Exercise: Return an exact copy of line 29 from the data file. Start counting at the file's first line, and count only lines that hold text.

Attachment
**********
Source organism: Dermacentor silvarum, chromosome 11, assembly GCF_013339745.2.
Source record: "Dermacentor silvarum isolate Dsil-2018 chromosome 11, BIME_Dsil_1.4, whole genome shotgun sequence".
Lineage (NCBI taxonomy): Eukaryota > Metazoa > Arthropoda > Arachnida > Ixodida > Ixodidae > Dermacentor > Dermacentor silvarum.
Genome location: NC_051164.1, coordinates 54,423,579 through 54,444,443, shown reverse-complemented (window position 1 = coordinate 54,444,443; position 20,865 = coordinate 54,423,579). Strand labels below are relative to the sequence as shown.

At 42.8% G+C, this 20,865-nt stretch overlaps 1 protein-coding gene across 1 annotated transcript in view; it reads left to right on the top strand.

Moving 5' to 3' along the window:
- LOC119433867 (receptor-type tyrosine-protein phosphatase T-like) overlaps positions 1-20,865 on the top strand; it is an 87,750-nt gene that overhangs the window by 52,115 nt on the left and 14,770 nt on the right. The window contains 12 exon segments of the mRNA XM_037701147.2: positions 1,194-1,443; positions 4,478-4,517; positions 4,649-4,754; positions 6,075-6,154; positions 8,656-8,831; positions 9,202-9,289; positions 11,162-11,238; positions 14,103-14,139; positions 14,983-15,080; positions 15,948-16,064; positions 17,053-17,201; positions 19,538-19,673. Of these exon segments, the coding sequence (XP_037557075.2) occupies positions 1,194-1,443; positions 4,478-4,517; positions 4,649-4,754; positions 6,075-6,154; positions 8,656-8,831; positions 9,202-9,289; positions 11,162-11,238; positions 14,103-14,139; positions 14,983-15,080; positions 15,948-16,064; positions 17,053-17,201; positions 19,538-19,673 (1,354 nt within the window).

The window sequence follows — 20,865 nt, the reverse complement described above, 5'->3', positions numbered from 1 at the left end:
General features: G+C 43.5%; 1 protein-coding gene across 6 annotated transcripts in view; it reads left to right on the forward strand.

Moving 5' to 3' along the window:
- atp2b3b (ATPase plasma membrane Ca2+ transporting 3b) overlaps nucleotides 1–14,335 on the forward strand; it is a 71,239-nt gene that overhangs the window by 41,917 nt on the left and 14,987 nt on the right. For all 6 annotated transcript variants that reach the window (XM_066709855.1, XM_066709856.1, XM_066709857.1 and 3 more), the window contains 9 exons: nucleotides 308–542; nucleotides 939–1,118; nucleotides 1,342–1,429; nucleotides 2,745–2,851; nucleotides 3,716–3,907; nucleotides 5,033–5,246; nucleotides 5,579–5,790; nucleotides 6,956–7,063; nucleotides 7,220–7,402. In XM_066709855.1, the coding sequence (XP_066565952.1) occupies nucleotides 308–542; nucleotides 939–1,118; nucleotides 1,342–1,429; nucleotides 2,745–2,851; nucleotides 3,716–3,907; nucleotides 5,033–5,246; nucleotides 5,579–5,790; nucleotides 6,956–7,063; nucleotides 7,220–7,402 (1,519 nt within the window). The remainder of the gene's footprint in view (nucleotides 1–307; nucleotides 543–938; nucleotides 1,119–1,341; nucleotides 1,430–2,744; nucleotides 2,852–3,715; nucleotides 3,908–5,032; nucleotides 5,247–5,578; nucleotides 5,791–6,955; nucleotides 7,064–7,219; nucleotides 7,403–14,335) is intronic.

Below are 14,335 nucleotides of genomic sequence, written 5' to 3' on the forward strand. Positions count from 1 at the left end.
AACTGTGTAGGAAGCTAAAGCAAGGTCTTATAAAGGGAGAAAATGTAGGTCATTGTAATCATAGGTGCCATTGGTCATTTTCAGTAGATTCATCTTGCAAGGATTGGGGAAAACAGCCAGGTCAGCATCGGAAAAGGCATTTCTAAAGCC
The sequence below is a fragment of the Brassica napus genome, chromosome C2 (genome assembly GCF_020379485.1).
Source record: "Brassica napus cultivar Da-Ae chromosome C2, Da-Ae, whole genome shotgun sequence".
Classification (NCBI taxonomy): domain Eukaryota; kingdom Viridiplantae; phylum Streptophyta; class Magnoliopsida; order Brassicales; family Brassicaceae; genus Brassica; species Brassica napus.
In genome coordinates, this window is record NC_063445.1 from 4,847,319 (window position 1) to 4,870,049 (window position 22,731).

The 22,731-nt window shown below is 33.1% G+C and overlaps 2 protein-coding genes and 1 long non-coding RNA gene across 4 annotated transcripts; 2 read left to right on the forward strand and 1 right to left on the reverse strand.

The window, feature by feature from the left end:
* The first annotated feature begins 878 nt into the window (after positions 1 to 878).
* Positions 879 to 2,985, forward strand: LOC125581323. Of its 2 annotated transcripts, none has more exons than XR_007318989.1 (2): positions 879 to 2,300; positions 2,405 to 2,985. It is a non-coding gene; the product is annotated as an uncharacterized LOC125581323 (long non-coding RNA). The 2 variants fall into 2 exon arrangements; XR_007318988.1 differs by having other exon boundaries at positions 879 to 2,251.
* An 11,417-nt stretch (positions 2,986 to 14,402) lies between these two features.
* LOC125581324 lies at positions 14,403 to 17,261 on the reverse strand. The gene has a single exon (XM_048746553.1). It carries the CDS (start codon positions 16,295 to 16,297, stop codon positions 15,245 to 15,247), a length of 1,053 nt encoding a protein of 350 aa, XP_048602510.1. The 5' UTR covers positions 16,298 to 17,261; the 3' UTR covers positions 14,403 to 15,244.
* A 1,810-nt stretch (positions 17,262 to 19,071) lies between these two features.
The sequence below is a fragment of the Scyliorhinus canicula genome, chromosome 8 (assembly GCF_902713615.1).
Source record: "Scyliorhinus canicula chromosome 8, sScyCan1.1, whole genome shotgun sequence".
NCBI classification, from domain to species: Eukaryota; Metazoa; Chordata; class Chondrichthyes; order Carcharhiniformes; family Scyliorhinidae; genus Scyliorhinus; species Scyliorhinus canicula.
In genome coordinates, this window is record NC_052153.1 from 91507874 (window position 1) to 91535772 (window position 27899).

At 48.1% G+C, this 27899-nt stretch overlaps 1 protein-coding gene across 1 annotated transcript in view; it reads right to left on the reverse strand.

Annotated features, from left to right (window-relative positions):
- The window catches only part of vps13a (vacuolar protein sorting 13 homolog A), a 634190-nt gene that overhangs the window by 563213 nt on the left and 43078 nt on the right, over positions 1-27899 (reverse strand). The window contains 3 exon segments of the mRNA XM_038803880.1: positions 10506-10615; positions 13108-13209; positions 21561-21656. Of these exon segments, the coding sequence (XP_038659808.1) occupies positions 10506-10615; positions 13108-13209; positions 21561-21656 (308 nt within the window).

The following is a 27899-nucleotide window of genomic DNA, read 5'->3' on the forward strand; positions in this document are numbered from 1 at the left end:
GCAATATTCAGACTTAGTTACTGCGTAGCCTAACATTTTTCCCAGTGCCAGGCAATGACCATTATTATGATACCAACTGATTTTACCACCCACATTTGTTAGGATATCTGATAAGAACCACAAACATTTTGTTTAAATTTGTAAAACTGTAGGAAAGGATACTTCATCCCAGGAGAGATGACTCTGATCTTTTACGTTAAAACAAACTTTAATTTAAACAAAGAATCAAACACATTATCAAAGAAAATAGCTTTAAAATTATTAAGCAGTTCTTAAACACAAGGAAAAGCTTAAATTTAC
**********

At 48.1% G+C, this 27899-nt stretch overlaps 1 protein-coding gene across 1 annotated transcript in view; it reads right to left on the reverse strand.